Another tip is to bathe both kitten and cat so they smell more neutral to each other. Can’t handle the idea of putting Fluffy in the kitchen sink and risking your skin? Corn starch or baby powder sprinkled liberally and rubbed in helps not only to re-scent your cat and kitten, but it also absorbs any excess grease in your cat’s coat. Powder is safe; we use it all the time at cat shows for grooming. Just comb out the excess so you don’t have powder puffs everywhere your cat sits afterwards.
It may take a few days, but when your kitten is running to greet you at the door or trying to get out of the safe room, it’s time to open the door. Let the kitten explore the house at first without the other pets around. Perhaps let the kitten out and put the other cat in the kitten’s safe room for another scent exposure. Once the kitten seems comfortable and the claws are clipped on all parties to minimize injury, allow it to meet one pet at a time. If you have multiple pets, space out the introductions and do not let your kitten become surrounded by everyone at once. With the first face-to-face, be prepared to throw a blanket just in case the older cat charges the new kitten with the intention of inflicting harm.
A new kitten to cat introduction generally follows this scenario: sniff each other, hissing from older cat, hiss reply from kitten. Kitten backs up and gets distracted by all the new areas to explore. Older cat follows, curious, but cautious. Kitten starts playing, older cat is intrigued. Kitten tries to play with cat, but is rebuffed by a hiss and a swat. Kitten backs up and continues playing. If the kitten leaves to check out the rest of the house, the cat won’t be able to let the little one out its sight and will follow, obsessed by the mini intruder. After a while, the hissing diminishes. The kitten should continue to stay primarily in the safe room unless supervised to not only give the older cat a break, but to ingrain the location of the litter box in the geographic section of its immature feline brain.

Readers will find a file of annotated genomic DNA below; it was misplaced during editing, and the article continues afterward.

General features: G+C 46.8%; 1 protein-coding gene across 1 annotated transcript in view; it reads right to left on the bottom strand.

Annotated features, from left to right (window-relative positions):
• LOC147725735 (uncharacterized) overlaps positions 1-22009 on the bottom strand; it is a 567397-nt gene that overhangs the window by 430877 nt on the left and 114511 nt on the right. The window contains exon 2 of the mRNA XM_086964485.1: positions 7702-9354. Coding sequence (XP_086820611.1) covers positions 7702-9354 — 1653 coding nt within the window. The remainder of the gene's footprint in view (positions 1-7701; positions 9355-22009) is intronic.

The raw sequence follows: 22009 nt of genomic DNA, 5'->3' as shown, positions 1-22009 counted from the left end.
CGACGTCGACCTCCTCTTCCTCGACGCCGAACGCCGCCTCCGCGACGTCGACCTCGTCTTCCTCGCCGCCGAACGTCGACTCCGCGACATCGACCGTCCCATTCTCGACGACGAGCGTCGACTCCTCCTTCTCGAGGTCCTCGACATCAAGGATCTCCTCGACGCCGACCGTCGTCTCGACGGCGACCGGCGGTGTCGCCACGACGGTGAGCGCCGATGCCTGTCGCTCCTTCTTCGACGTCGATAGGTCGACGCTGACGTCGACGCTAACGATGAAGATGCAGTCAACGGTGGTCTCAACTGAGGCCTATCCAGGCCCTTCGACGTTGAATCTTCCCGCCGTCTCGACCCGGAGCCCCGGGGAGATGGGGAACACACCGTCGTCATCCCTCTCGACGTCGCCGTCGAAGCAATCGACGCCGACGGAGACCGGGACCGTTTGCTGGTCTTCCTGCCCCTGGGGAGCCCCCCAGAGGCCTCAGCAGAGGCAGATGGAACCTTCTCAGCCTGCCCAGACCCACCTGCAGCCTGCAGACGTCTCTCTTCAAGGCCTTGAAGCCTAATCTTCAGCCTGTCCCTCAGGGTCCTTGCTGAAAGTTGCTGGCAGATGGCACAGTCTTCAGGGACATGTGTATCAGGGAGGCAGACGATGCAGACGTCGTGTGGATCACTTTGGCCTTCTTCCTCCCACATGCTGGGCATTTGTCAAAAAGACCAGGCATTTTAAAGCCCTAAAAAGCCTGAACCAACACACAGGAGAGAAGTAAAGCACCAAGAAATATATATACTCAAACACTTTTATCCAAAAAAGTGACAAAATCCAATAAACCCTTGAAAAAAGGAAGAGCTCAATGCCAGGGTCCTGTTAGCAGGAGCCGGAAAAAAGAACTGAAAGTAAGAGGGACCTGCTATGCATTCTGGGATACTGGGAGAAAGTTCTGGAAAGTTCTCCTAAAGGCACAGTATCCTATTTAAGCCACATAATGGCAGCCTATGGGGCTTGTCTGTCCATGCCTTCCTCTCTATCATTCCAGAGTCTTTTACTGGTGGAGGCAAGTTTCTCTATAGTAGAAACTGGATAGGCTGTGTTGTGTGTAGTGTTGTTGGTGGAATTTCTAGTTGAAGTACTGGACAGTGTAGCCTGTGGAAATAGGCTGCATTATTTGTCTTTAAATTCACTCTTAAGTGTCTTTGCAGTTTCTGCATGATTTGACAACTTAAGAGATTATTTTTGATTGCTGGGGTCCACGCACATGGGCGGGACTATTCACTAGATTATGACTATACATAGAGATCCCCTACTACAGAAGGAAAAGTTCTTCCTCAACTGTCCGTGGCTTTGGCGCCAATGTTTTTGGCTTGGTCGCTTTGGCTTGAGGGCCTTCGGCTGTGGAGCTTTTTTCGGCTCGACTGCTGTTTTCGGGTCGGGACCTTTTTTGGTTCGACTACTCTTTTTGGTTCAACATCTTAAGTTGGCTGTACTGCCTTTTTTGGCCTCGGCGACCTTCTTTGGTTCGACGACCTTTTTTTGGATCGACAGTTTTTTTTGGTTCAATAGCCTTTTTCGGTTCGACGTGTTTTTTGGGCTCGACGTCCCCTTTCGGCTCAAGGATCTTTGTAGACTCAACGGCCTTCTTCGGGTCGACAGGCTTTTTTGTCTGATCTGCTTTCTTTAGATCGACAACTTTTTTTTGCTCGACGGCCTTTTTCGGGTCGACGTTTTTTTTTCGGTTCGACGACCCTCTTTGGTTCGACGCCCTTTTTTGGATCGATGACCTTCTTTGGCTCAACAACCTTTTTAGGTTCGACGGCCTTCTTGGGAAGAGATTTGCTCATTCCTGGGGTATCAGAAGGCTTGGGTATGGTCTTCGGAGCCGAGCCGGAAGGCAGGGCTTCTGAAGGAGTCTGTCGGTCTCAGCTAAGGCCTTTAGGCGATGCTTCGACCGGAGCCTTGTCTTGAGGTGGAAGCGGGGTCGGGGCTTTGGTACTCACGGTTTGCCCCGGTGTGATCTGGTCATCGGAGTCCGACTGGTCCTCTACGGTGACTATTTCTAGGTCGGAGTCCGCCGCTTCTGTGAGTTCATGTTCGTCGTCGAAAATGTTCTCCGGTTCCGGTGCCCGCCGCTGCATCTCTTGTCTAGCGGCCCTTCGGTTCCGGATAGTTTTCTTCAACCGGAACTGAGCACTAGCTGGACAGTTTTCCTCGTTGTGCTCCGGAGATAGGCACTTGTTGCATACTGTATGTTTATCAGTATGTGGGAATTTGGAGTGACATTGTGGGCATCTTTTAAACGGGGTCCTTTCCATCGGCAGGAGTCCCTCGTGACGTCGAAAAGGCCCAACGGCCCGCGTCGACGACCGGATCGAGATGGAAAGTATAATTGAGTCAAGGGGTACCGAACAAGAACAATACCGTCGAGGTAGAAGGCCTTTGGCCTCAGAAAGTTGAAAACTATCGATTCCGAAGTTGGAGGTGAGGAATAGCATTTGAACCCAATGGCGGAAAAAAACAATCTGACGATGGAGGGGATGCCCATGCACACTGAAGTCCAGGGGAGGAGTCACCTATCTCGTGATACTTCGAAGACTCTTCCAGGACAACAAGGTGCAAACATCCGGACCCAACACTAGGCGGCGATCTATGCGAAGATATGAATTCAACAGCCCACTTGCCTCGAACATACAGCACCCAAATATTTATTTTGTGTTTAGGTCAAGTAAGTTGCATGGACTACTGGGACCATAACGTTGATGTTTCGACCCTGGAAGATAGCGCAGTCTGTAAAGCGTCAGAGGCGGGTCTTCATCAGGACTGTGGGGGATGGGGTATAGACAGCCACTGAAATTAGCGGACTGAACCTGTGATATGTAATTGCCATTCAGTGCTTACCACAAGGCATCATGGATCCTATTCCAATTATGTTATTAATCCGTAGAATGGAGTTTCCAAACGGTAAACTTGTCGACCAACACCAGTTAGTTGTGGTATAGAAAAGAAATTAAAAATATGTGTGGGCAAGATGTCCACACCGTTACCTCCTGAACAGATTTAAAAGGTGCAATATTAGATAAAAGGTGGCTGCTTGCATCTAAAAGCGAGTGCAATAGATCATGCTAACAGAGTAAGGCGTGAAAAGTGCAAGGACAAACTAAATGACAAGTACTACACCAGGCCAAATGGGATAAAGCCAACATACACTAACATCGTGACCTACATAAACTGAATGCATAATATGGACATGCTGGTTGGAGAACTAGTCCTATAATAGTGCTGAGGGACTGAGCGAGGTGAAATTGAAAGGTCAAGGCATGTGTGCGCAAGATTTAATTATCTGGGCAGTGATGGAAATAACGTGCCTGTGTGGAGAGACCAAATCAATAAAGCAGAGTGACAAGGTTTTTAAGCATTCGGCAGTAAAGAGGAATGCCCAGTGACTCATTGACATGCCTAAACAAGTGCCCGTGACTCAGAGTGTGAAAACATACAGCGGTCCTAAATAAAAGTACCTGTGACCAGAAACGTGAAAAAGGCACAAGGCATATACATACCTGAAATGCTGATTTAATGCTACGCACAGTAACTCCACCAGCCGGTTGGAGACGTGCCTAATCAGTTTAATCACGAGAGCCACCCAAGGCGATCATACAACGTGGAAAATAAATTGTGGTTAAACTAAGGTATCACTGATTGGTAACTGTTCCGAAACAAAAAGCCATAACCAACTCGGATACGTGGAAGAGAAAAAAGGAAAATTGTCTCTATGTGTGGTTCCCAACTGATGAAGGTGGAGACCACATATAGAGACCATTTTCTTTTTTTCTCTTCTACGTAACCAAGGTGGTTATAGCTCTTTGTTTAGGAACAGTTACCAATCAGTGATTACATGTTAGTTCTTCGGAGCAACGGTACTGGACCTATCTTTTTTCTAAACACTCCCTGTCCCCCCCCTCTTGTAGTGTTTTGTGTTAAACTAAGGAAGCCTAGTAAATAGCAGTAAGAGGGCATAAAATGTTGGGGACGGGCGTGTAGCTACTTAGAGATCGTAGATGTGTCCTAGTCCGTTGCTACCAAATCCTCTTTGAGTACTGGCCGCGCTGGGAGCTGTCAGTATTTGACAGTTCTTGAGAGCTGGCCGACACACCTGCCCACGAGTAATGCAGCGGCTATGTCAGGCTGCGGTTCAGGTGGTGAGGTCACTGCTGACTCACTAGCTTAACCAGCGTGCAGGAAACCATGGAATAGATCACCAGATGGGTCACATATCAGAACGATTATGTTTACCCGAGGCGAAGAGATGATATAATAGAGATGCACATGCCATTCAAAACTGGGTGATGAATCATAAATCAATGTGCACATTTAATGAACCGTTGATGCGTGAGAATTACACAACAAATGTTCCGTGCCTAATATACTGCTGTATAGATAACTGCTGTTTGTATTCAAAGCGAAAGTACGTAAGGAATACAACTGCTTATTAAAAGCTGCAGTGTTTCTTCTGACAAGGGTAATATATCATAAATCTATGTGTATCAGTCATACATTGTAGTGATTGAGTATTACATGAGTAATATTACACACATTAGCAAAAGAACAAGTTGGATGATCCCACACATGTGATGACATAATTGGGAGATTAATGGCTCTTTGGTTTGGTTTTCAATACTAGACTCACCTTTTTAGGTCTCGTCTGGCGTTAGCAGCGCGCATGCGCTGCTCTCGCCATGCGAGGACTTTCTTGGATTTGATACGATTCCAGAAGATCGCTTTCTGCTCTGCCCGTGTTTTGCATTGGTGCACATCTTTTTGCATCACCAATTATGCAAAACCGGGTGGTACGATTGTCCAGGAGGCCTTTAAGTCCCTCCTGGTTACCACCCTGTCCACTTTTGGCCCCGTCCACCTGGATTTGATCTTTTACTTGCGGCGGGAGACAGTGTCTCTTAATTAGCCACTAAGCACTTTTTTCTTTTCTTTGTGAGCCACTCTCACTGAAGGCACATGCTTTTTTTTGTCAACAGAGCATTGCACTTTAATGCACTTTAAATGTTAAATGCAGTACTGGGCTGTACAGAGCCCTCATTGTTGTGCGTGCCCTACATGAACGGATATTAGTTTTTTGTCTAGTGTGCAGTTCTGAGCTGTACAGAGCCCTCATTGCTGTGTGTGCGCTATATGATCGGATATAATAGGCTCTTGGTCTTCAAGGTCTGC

As you don’t want to reinforce your resident cat’s natural defensive behavior, make sure you don’t coddle or punish hissing and growling. Reassuring anxious behavior by petting only tells your cat or dog that you approve of it. Pet and praise your cat only when it is behaving the way you want it to. As long as there is no fur flying, it is best to let them work it out on their own. In the feline world, older cats establish their place and teach kittens theirs by swatting. Don’t worry; kittens are blessed with short attention spans that enable them to forgive and forget easily.
If your older cat is still having a hard time after the above-mentioned scent exchanges, try putting the kitten in a carrier in the middle of a central room. The other cat can see, hear and smell the kitten and still feel safe. For the very fearful and defensive resident cat, the above methods may have to be repeated for a week or two.
After the introductions have been made, your resident cat may seem to be okay with the newcomer, but not really comfortable. He’s curious, will follow the kitten around, but still hisses if the fur ball of cuteness comes too close. You’re getting there. To further facilitate their friendship, take out a cat teaser or laser to encourage them to play together. By focusing on their natural desire to play with a neutral object instead of each other, the cat and kitten often form a bond more easily.
I’ve heard of many first introductions in which instant friendships were formed. “You brought me a baby sister! Thanks Mom!” Of course, there are others in which the best the cats could manage was to coexist peacefully. Cats are individuals and friendships can’t be forced. The goal is to give them time to accept the change to the best of their abilities. With patience, planning and a little luck, you’ll have some really cute photos to share.